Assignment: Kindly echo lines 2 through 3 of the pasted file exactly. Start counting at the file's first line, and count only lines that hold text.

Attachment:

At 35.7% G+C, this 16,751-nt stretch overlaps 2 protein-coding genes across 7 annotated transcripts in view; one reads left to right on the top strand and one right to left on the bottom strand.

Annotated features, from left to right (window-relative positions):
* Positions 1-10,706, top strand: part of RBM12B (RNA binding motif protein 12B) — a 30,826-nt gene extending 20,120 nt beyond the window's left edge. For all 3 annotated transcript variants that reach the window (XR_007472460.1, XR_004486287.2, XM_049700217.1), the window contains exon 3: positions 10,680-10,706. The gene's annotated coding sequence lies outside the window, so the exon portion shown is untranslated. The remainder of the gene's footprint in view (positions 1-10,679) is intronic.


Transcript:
Annotated features, from left to right (window-relative positions):
* Positions 1-10,706, top strand: part of RBM12B (RNA binding motif protein 12B) — a 30,826-nt gene extending 20,120 nt beyond the window's left edge. For all 3 annotated transcript variants that reach the window (XR_007472460.1, XR_004486287.2, XM_049700217.1), the window contains exon 3: positions 10,680-10,706. The gene's annotated coding sequence lies outside the window, so the exon portion shown is untranslated. The remainder of the gene's footprint in view (positions 1-10,679) is intronic.